Putting the Ahhh in Aloe Relief


Putting the Ahhh in Aloe Relief

Bonnie and Todd Waller stand in one of their fields of aloe vera that is in bloom.
Bonnie and Todd Waller stand in one of their fields of aloe vera that is in bloom.

Todd waller bringing natural aloe Relief to the Valley and beyond

After more than 15 years in the Valley’s aloe vera industry, involved in everything from production methodology to R&D at various Valley companies, Todd Waller in 1999 decided to go out on his own. He formed Pangea Phytoceuticals, Inc. which today grows aloe vera barbadensis and manufactures aloe products under its Aloe Re-Leaf label.

Initially Pangea researched under a NIH grant, but Waller saw other possibilities beyond the studies that focused on single properties of aloe. “Aloe has so many good qualities. I like to keep it all intact,” Waller said. So Waller and his wife Bonnie bottled an aloe cream that appeared to aid persons with arthritis, shingles and psoriasis. They added an aloe lotion that helped dry, itchy skin and minor rashes.

“We don’t say our product does anything … we say aloe does it, and our product is 98 percent aloe,” Waller said. “We say our customers experienced favorable results.” That wording and the non-drug name of Aloe Re-Leaf keep them from running afoul of the Texas State Health Department and the FDA, which currently considers aloe vera an “inactive” ingredient. Yes, aloe has been shown to be an anti-inflammatory and an analgesic and is useful in wound healing, increasing blood flow, moisturizing and easing burns whether from the sun, hot pans or radiation. “We have a lot of people using aloe during radiation treatment.”

Waller last year retired from a position as a science teacher to devote his full time to Aloe Re-Leaf and its growing clientele. He no longer has to stay up until midnight manufacturing products. Waller himself fillets the aloe leaves in a small processing facility where the fresh juice is compounded in small batches with ingredients such as glycerin and Vitamin E for the lotion, for example. “Within three to four hours, it is finished. That’s as fresh a product as you are going get.”

The business is adding more plants to the thousands they already have in their fields. Waller has found steps he has to take when growing aloe and when processing it to obtain the highest quality.

Initially the Wallers sold their products at the Don-Wes Flea Market, but switched to selling at market days in Harlingen and Port Isabel, at craft and health fairs, festivals and online. Free samples of a quality product and customer interaction are at the heart of the company’s success.

“What I enjoy is meeting people and educating them about aloe. I like them to try it and to see that they like it,” Bonnie said. Numerous times people have rubbed Aloe Re-Leaf on an aching hand, walked away and then circled back to tell her their hands had stopped hurting.

Aloe Re-Leaf has developed a variety of products by being aware of their customers' needs.
Aloe Re-Leaf has developed a variety of products by being aware of their customers’ needs.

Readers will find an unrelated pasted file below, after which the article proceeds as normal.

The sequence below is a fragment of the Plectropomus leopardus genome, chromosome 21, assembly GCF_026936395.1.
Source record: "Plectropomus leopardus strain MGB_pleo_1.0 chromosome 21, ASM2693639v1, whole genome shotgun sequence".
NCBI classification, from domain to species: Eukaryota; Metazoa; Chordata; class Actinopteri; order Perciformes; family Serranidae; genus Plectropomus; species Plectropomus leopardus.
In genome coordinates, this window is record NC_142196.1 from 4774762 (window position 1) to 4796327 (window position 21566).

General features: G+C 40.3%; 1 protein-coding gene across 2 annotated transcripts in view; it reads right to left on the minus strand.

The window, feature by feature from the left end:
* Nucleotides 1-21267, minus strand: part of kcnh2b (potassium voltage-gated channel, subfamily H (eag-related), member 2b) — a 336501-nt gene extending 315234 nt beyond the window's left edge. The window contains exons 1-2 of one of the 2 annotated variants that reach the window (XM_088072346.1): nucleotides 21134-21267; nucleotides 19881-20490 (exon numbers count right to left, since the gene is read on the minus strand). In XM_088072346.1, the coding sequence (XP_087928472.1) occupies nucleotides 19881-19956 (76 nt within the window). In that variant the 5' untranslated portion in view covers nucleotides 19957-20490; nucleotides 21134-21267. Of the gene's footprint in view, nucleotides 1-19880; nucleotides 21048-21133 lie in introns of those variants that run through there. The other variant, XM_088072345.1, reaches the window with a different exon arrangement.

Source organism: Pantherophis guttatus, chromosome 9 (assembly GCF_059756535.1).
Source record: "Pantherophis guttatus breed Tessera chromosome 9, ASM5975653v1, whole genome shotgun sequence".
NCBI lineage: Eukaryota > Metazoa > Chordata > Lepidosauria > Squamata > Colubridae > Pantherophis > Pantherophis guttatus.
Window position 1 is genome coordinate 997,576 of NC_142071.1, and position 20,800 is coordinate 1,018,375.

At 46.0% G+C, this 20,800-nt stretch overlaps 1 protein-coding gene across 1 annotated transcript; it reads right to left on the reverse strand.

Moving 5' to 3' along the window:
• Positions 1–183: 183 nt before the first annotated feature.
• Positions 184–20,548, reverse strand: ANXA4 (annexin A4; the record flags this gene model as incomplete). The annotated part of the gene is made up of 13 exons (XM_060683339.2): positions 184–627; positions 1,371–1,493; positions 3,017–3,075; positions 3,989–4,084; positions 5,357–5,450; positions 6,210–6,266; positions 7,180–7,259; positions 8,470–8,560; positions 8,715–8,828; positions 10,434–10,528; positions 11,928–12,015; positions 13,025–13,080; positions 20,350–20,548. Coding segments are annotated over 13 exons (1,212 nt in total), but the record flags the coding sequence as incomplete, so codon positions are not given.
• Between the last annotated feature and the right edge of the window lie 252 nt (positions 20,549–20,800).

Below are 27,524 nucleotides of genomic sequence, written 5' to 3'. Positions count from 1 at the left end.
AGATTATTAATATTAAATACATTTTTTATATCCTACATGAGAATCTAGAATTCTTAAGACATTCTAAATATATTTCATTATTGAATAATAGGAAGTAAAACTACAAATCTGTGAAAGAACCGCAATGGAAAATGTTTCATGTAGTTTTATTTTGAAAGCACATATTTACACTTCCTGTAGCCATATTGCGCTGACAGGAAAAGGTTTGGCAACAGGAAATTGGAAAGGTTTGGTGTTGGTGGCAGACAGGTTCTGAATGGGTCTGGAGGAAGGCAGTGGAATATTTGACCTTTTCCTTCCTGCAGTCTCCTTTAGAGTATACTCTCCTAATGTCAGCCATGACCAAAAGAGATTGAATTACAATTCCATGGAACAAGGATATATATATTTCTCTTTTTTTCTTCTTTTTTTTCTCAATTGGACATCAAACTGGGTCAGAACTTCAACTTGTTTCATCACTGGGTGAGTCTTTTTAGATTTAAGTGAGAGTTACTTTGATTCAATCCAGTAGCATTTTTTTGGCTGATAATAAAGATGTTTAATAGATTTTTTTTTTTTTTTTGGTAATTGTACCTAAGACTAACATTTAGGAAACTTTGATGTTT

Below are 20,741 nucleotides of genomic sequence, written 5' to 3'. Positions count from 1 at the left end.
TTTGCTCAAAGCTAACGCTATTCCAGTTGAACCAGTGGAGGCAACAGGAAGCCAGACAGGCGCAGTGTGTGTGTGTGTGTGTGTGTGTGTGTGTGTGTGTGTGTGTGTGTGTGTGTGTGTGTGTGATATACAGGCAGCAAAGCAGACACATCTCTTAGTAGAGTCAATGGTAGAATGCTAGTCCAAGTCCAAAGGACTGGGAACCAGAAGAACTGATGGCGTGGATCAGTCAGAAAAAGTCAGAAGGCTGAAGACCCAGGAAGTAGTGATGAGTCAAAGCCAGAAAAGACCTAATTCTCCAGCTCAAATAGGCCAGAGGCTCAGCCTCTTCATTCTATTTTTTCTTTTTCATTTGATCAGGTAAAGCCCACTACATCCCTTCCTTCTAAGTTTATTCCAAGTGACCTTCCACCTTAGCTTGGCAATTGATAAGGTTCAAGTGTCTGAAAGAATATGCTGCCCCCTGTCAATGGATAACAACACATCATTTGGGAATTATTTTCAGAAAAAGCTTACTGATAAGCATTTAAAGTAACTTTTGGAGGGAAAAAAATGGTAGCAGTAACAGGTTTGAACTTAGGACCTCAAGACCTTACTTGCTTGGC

Bonnie told Todd they needed to produce a gel for local residents who had aloe plants in their yard but didn’t want to deal with the sticky, fresh aloe leaf. Todd produced a spray that is popular with sunburned beach goers. “That has really taken off this year,” she said. And after fielding requests for a night repair face cream for women, Todd concocted both a night and day face cream. “We keep selling out. It was a good call,” she added. So was the decision to make Aloe Re-Leaf shampoo and body wash.

Customer input has prompted the creation of additional aloe vera products. “That’s a benefit of going out and meeting people. They tell you what they want, and after a half dozen requests, you look into it,” Bonnie said. Another benefit of being small is being able to respond quickly.

Unlike most other aloe companies, Aloe Re-Leaf is not made from reconstituted aloe vera and doesn’t include preservatives. Additionally, aloe is the first ingredient listed in Aloe Re-Leaf products although it is typically near the last ingredient in many others. The lotions are directed at topical skin issues– dryness, itching and burns — while the creams are more penetrating and are favorites of customers with arthritis, eczema and the like. Gel is aloe as it comes out of leaf.

Winter Texans were stocking up on Aloe Re-Leaf products in March before leaving the Valley. But the company’s website is getting stronger. “The website has really taken off this year. Getting the word out that we ship has been important,” Bonnie said. Aloe Re-Leaf’s Facebook page posts the locations and dates where the product will be available.

While most of the Valley’s aloe vera production and processing have moved out of the region, Bonnie and Todd Waller have positioned their company to supply locally made relief in a leaf.

For more information, see mkt.com/aloereleaf.  

This story by Eileen Mattei appears in the April 2017 edition of Valley Business Report

Freelance writer Eileen Mattei was the editor of Valley Business Report for over 6 years. Her articles have appeared in Texas Highways, Texas Wildlife Association, Texas Parks & Wildlife and Texas Coop Power magazines as well as On Point: The Journal of Army History. The Harlingen resident is the author of five books: Valley Places, Valley Faces; At the Crossroads: Harlingen’s First 100 Years; and Leading the Way: McAllen’s First 100 Years, For the Good of My Patients: The History of Medicine in the Rio Grande Valley, and Quinta Mazatlán: A Visual Journey.